Alkaloids: Dragendroff’s reagent test was conducted for detection of alkaloids: 0.5 g of aqueous extract was dissolved in 5 ml of 1% HCl and the mixture was kept for 2 minutes in water bath. 1 ml of filtrate is treated with dragendroff’s reagent. Turbidity or precipitation was taking as indication for presence of alkaloids.
In vitro assessment of the biological activities of HFBM and EFBM
DPPH antioxidant assay: The ethylacetate and hexane fractions (EFBM and HFBM) from the ethanolic extract of the leaf of B. monandra were subjected to antioxidant test in order to determine the free radical scavenging power. The radical scavenging capacity was determined according to the method described by Cervato et al. with minor modifications. The DPPH was prepared freshly and kept away from light after preparation. 1.0 mL of fraction with different concentrations (500, 250, 200, and 100 μg/mL) was separately mixed with 3.0 mL of 60 μM methanolic solution of DPPH radicals; the mixture was kept at room temperature in the dark for 30 min and the absorbance measured at 517 nm. Blank experiment was also carried out to determine the absorbance of DPPH before interacting with the fraction. The decrease in absorbance of DPPH• on addition of test samples in relation to the positive control (Ascorbic acid) was used to calculate the percentage inhibition (% Inhibition) following the equation:
I %=100 x (Abscontrol–Abssample) /Abscontrol
The IC50, (the concentration that inhibited 50% of the free DPPH radicals) determined.
Data analysis: The 50% inhibition (IC50) was calculated from doseresponse- inhibition nonlinear regression equation of each fraction. The results represent the mean ± standard error of the mean values of duplicate experiments. IC50 values were approximated with statistical significance p ≤ 0.01 and with high regression coefficients.
Antimicrobial Assay
Preparation of Mueller Hinto Agar (MHA): MHA was prepared according to the manufacturer's instruction 38 g of MHA was dissolved in 1 L of sterile distilled water. It was allowed to homogenize before sterilizing inside the autoclave at 121°C for 15minutes. The sterilized MHA was asceptically poured into sterile disposable petri dishes and allowed to set.
Preparation of bacteria innoculum: Innoculum of Pseudomonas aeruginosa, Klebsiella oxytoca and Escherichia coli was prepared according to Kirby-Bauer method. Little quantity of the bacteria culture was suspended in 9 ml sterile normal saline and serially diluted until the colour of the serially diluted bacteria and normal saline resembles the colour of 0.5 McFarland standard. The suspension was swabbed on the surface of the prepared MHA plates.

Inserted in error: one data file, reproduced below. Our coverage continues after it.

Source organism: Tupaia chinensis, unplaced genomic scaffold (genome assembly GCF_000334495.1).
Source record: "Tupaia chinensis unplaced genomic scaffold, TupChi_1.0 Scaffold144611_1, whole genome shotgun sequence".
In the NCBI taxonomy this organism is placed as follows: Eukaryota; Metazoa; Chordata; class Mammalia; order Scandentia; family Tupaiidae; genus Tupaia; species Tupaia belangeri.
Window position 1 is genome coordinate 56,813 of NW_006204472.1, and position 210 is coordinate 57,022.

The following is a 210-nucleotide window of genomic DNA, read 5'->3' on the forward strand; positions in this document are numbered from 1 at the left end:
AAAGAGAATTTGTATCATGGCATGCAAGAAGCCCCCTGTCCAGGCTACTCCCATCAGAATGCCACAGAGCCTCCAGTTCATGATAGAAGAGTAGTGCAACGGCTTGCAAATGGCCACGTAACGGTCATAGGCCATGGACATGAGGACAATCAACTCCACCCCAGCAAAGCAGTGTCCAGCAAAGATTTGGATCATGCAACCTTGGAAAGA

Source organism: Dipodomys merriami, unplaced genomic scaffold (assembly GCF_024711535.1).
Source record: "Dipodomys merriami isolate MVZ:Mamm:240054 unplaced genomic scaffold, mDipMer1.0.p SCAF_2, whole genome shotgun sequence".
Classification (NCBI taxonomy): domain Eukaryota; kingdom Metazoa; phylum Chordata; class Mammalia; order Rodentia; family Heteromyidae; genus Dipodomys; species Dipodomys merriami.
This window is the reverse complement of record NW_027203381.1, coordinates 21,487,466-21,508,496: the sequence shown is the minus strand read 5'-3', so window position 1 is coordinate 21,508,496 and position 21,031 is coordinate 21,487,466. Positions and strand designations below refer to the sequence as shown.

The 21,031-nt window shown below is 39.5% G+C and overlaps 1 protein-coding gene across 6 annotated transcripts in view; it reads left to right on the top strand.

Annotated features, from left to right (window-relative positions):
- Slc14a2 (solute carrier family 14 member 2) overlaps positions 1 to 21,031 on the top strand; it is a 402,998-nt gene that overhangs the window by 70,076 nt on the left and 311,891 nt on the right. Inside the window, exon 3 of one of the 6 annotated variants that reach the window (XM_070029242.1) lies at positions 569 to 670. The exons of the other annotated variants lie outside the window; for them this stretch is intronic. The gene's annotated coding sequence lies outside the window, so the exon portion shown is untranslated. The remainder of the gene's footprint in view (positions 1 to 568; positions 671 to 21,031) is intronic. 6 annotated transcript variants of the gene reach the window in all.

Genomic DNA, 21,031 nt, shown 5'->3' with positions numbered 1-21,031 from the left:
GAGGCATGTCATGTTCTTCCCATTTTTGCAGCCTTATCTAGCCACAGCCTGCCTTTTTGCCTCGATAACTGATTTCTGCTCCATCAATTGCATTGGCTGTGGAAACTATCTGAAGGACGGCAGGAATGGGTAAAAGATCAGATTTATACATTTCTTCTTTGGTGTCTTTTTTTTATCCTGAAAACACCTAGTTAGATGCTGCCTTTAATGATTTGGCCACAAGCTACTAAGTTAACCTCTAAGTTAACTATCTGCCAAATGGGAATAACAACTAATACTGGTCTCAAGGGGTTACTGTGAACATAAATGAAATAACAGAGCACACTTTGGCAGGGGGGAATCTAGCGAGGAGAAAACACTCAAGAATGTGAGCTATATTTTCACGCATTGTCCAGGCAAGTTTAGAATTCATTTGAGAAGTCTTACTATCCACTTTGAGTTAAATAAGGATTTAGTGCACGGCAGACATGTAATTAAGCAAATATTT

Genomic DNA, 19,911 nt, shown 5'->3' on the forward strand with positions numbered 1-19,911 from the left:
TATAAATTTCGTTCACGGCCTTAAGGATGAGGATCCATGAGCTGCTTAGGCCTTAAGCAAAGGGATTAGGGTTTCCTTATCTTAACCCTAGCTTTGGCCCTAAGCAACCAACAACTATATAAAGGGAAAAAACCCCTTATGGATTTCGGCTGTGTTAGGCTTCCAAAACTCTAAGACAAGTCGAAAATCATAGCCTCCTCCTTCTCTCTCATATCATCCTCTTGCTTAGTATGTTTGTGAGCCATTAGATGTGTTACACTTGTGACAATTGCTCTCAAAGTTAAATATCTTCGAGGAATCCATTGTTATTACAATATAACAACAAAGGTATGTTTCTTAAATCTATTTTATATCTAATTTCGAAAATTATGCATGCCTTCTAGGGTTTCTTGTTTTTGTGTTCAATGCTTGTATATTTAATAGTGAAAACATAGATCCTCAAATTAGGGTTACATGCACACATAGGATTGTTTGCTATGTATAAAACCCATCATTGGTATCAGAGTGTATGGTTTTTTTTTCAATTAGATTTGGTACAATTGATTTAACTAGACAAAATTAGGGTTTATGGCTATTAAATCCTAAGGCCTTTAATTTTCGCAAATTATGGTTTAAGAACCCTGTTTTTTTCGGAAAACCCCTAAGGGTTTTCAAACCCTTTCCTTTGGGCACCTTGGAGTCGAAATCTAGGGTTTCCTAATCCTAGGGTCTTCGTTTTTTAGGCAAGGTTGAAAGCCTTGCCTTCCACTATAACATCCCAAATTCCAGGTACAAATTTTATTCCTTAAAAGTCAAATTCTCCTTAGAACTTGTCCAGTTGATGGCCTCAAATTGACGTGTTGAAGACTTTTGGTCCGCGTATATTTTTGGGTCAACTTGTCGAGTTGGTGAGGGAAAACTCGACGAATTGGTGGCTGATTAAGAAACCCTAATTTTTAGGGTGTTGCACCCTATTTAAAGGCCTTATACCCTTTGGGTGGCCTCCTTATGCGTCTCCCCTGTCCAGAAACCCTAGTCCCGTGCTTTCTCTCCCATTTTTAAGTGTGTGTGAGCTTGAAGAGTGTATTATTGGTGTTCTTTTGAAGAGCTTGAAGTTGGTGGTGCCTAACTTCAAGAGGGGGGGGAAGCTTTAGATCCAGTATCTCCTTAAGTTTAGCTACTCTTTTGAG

Antimicrobial susceptibility test: All the innoculated plates were bored at the center with 6 mm cork borer and each extract was introduced to the hole with the aid of capillary tubes. The plates were allowed to stand uprightly for about 20 minutes before they were transferred to the thermostatically stable incubator. All the plates were incubated at 35 ± 2°C (Normal body temperature).
Results and Discussion
Results
Result of the phytochemical screening: The preliminary phytochemical screening conducted on the ethanol extract of B. monandra and its ethyl acetate fraction (EFBM) demonstrated the presence of flavonoids, phenols, steroids, alkaloid, glycoside, tannins, saponin and terpenoids as shown in Table 1.
Results of In vitro assessment of the biological activities of HFBM and EFBM
Result of DPPH Antioxidant assay: The result of antioxidant studies of HFBM and EFBM using DPPH free radical scavenging assay with ascorbic acid as reference standard is depicted in Table 2.
Result of the Antimicrobial Assay: The result of antimicrobial activities of HFBM and EFMB against three gram-negative bacteria is as shown in Table 3.
Results of GC-MS analysis
Result of GC-MS analysis of EFBM: The result of GC-MS analysis of EFBM revealed many phytochemicals, which contribute largely to the medicinal activities of plants. These phytochemicals, with their molecular weight, molecular formulae, percentage area, mass peak and retention index are depicted in Table 4. The total number of nine compounds were identified and the major compound was oleic acid with percentage composition, (40.76%), the next abundant compound was found to be hexadecanoic acid with percentage concentration (21.75%) (Figure 1).